Sunday, 4 March 2012
Music, words and writing.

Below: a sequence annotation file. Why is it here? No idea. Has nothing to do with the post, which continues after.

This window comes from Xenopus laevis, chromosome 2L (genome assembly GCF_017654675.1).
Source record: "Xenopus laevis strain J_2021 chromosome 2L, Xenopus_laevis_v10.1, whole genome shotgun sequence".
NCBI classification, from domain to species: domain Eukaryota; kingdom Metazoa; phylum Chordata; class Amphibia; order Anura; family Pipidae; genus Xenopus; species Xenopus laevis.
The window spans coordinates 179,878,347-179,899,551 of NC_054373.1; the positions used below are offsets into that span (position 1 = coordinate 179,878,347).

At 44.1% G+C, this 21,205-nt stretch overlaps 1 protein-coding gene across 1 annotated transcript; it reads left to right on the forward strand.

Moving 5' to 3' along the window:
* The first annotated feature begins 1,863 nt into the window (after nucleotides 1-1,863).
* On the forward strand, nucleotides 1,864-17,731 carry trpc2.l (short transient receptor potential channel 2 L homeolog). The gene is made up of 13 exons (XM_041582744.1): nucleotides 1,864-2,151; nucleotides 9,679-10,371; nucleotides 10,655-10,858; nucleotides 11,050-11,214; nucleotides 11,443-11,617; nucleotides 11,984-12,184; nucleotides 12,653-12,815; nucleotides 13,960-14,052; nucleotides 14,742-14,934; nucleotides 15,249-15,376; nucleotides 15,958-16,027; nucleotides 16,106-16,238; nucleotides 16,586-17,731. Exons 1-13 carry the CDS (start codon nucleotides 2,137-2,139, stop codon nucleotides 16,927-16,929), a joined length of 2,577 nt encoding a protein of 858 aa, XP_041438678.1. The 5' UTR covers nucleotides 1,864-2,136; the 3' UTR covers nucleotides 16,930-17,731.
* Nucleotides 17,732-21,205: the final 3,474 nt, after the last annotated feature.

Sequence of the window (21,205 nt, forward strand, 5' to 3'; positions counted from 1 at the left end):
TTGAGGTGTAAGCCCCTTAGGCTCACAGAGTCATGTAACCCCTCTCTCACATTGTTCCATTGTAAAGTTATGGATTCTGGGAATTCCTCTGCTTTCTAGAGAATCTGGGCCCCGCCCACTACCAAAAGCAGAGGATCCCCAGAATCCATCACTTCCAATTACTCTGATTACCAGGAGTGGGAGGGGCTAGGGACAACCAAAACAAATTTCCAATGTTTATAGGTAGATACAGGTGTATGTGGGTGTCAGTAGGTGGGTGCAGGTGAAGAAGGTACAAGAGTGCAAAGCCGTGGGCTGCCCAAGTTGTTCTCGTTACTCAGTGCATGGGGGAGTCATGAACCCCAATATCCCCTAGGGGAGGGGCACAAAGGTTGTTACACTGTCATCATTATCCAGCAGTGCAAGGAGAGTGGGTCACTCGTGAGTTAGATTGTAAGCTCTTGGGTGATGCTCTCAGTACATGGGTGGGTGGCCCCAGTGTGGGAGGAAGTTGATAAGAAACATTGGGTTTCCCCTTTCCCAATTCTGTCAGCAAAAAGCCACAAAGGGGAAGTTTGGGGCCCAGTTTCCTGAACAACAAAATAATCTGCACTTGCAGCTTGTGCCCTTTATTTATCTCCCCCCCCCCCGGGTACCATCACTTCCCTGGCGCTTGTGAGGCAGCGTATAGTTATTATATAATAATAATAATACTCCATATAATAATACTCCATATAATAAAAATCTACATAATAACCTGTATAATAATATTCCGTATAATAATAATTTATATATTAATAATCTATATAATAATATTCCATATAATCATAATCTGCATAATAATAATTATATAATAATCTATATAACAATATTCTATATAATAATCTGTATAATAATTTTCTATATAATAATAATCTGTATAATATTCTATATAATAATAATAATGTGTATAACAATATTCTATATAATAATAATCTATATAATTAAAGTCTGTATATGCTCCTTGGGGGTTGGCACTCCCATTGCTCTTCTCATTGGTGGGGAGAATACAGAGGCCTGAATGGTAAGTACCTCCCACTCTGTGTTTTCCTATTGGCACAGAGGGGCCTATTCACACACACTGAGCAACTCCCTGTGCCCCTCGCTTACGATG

Once a month I select six songs to play in front of a crowd of mainly english in a French bar. I not only play, but I attempt to sing. The results are varying. The first time I played at the bar I had to down a bottle of wine in order to gain the nerve to get up and play and I think, if I was honest, the applause I received after each song was a little sympathetic. The last time I played though it was sober and the effect was that where alcohol was absent, nerves like a good old missed friend kicked in. So, as I struck up the chords to English Rose by The Jam, my fingers appeared to have a mild stroke. I did manage to 'recover' half way through the song but the memory has stuck with me, ready to remind me next time I play. Memory muscle I think they call it. Selecting a song is difficult, mainly because I 'think' I can play any song. In fact playing a song on the ipod cements this false belief in my mind as I become enamoured with the song so much I believe that 'love' of the tune will alone carry me through. It happened as I attempted to play "Wild Wood' - a reasonably simple song to play on guitar yet deceivingly hard to sing along to. I could hear the song in my head as I played in front of the local village crowd - but what came out of my mouth did not match what I imagined. So it will join another song that I will 'park' due to my musical ineptitude. There are songs I can sing OK - 'Lisa Radley' comes over in an alright sort of way - 'Nothing Ever Happens' by Justin Corrie kind of works, and 'The Table' a 'Beautiful South' song seemed to attract a few comments like 'lovely words' (I just wish I had written them). I choose songs that 'have something to say' yet in an unusual way. I am attracted to words. Paul Heaton's 'The Table' is about an inanimate object yet builds a picture of a history of who has sat at the table and why '"I've been sat upon, I've been spat upon" and "I've been taken for a desk when they should have been at school". I also chose to play 'Patience of Angels' by Boo Hewerdine. It concerns the story of a life 'unlived' - someone spotting someone else 'from the top of a bus' and wondering what life would be like if they began a relationship with them. It is the story of an ephemeral life - a 'what if' song. And all of these things I do, like learning new songs and trying to emulate that excellence is related to what I write and how I write. I am reminded constantly that 'honest' writing is always better. That you don't have to look far to write well. That good songwriting is the ultimate summarisation - it is not possible to lessen further what is being said. You are listening to the core of greatness. These are great poems set to great music.